Re: Tutorials for sighted users.
Not that I'm aware of. But I can give some useful input.
Make certain that they have the latest version of NVDA and that they have gone into NVDA settings, Vision, and turned Focus Highlight, with all its options, on. This is the easiest way for a sighted person not only to know what has focus, but what state NVDA is in on the object with focus. If they need to, they should print out a brief cheat sheet as to what the outline colors and styles tell them about NVDA state at that moment.
I'm not quite sure which aspect of keyboard navigation you're trying to get someone to "get the hang of," but if it's quick navigation in web browsing the easiest way I've found to do that is to make the tester aware that the capability exists and give them the section from the documentation with those single key commands, and, if possible, walk them through using the most common ones on a web page or two that's fairly typical. Things like Google Search results, using the H shortcut to move from returned item to returned item, rather than L (which will involve other links not of interest), is a good way to give a brief introduction and to show how those two differ from one another in practice.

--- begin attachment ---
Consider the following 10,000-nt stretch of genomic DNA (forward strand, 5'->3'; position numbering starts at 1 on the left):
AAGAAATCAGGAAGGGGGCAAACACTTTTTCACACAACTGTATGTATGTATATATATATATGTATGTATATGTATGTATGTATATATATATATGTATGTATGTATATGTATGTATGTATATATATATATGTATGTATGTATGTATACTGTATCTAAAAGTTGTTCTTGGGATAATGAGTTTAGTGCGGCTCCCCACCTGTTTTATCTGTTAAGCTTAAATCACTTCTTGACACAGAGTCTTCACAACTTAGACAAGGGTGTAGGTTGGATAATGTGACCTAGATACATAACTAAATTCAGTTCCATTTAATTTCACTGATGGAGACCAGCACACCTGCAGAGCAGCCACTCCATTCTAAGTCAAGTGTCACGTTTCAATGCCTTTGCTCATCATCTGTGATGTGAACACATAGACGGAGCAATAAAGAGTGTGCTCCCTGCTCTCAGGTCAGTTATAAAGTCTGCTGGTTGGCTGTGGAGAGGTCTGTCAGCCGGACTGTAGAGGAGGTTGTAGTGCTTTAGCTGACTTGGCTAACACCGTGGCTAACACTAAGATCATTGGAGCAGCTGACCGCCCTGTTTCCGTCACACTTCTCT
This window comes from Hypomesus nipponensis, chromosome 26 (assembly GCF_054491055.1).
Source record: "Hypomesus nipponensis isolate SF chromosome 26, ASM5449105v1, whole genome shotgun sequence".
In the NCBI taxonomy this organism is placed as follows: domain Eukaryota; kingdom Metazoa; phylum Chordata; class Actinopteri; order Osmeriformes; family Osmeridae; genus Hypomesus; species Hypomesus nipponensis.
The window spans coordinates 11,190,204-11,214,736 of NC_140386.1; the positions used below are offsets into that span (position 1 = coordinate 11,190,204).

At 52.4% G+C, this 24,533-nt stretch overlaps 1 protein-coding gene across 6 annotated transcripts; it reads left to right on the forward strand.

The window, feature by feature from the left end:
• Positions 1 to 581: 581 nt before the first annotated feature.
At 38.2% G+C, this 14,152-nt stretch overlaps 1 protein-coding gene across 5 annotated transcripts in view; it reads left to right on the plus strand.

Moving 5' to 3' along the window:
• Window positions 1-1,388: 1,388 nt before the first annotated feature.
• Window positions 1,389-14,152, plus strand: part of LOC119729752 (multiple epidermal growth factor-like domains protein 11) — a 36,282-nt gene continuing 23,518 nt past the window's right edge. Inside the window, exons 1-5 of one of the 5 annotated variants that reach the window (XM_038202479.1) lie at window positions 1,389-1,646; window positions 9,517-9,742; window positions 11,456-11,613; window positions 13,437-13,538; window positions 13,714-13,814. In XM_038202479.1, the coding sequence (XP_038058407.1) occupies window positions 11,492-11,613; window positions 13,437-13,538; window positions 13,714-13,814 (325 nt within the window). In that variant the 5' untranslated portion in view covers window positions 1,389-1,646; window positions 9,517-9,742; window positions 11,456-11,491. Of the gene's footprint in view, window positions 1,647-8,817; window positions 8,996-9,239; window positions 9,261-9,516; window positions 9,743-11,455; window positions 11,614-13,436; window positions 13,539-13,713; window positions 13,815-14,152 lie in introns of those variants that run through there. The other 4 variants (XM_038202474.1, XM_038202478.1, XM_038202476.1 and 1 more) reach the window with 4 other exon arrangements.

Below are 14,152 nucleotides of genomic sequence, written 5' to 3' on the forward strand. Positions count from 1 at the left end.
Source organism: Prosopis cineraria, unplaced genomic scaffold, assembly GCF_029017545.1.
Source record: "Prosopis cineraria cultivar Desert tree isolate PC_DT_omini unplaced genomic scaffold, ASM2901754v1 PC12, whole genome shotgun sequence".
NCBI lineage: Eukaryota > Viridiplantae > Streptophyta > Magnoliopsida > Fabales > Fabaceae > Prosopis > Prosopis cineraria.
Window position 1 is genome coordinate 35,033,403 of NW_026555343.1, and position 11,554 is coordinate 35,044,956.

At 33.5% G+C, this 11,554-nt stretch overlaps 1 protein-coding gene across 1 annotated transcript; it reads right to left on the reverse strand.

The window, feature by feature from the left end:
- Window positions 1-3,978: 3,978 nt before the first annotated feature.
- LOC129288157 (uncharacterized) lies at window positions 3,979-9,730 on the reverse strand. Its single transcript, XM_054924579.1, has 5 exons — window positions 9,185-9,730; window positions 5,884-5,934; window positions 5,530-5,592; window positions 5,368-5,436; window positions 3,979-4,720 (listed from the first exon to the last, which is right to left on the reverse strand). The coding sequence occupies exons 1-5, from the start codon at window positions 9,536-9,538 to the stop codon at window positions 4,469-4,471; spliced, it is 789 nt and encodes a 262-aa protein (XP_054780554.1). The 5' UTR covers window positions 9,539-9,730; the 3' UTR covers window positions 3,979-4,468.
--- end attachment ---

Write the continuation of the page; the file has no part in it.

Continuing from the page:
Speaking strictly from my own experience in learning screen readers, period, the only way is to play with them and, if possible, with a bit of initial guidance (which I really didn't have) from someone who actually uses one to get across the basics of what one does day to day, and how. It need not be a long intro, but brute force TABbing around tends to be the navigation of choice only because it's most easily stumbled upon (and it's grossly inefficient). The web browsing single key navigation shortcuts are very easy to pick up on and use if you are made aware they are there, and someone shows you, when you need to do a "massive jump" from wherever you might be to a button, or checkbox, or whatever, that this can be achieved with much greater ease using those shortcuts than many, many hits of TAB.
Brian - Windows 10 Pro, 64-Bit, Version 1909, Build 18363
Science has become just another voice in the room; it has lost its platform. Now, you simply declare your own truth.
~ Dr. Paul A. Offit, in New York Times article, How Anti-Vaccine Sentiment Took Hold in the United States, September 23, 2019